UAV Canada

Arctic UAV completes BVLOS trail missions

January 28, 2020  By UAV Canada Staff

Arctic UAV, through July and August 2019, completed two BVLOS trial missions in Nunavut. A locally owned, indigenous UAV company, Arctic UAV used a Wingcopter 178 Heavy Lift (HL) RPAS drone to complete both missions designed around aerial surveys of whales in Arctic waters.

Arctic UAV explains it has a three-year contract to conduct BVLOS missions for Transport Canada, with the goal of providing RPAS services and offerings for all Inuit communities in the Arctic.

“We want to thank the leadership at Transport Canada for providing the framework for a northern based drone company to lead in Canada with these important conservation missions,” said Kirt Ejesiak, chairperson and CEO, Arctic UAV. “We see BVLOS trial missions in the Arctic using RPAS as an important step for safe Arctic RPAS operations… the eventual increase is drone use for conservation and safety purposes in the near future.”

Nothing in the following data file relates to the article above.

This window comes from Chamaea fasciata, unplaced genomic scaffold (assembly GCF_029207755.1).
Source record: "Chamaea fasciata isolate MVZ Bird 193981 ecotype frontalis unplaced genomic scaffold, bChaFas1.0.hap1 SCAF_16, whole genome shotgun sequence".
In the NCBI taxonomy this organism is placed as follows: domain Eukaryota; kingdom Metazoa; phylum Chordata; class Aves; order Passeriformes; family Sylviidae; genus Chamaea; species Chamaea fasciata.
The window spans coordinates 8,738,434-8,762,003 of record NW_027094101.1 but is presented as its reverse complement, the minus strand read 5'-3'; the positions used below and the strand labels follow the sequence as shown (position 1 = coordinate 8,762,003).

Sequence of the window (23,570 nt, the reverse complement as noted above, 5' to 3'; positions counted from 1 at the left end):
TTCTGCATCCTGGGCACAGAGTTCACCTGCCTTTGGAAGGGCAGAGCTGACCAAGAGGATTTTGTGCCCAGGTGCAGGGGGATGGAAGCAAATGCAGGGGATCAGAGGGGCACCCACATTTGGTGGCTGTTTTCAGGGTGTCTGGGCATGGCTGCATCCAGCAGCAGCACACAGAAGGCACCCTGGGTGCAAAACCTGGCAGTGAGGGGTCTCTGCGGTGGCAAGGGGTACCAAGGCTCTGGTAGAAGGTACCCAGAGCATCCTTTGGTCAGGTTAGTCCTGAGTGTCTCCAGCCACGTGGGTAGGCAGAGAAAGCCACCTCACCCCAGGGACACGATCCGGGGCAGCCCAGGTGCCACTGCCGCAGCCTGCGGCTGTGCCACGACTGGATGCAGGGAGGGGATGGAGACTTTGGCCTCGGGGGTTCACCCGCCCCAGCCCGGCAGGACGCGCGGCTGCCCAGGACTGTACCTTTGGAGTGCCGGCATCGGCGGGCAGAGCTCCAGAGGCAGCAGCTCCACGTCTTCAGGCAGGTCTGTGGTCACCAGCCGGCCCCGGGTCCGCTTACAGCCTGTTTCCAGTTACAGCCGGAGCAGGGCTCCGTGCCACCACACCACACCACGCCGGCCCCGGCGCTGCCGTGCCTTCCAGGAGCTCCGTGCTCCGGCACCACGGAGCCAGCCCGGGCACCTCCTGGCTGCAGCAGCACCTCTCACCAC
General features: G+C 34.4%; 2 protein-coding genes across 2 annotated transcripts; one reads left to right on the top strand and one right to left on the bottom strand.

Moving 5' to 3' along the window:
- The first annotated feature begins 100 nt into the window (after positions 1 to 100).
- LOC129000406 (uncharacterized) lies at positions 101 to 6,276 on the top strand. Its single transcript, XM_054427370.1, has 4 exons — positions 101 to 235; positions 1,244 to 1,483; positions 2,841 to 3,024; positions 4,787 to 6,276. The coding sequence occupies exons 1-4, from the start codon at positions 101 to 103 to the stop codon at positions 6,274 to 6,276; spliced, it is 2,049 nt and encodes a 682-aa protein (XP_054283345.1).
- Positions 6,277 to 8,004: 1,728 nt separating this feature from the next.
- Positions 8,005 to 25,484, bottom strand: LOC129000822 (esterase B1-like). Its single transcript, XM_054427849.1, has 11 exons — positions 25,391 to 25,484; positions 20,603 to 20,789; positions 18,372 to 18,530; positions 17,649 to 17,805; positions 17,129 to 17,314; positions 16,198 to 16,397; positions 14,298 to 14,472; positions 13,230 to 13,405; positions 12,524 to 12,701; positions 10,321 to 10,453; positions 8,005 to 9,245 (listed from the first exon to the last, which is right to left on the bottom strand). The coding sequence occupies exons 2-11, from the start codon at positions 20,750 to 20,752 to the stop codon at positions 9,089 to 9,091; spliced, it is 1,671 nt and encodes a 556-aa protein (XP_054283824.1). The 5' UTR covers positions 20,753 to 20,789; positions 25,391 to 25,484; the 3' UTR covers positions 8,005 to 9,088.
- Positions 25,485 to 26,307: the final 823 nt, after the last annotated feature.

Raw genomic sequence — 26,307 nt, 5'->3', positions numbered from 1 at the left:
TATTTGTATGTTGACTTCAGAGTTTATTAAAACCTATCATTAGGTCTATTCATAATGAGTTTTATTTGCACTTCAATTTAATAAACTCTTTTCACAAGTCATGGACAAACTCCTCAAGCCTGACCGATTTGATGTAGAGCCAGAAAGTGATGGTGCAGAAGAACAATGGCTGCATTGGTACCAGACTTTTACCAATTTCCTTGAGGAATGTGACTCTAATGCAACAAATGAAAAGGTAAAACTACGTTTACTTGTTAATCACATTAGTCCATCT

One BVLOS trial permit received was for a Government customer counting beluga whales near Pangnirtung. The second BVLOS trial permit was issued for an industry leader to monitor distribution and movements of Narwhal populations near Pond Inlet.

Arctic UAV explains both missions received the support of local leaders and highlighted its approach of working together for a better way to conduct aerial surveys in remote and Arctic locations. Using an electric RPAS unit is virtually silent at 1,500 feet, continues to explain Arctic UAV, and has no disturbance effect on the animals being surveyed.

Glenn Williams led both missions for Arctic UAV. He was joined by Keane Sudlovenick, a 21-year-old locally trained RPAS pilot. The company explains both are highly experienced outdoorsmen and have been operating RPAS (drones) since 2015.

“We must continue to develop BVLOS capabilities and skills to advance the drone industry in Canada in a safe and diligent manner as aviation did in the past,” said Ejesiak. “I see a bright future for drone operations in the Arctic.”

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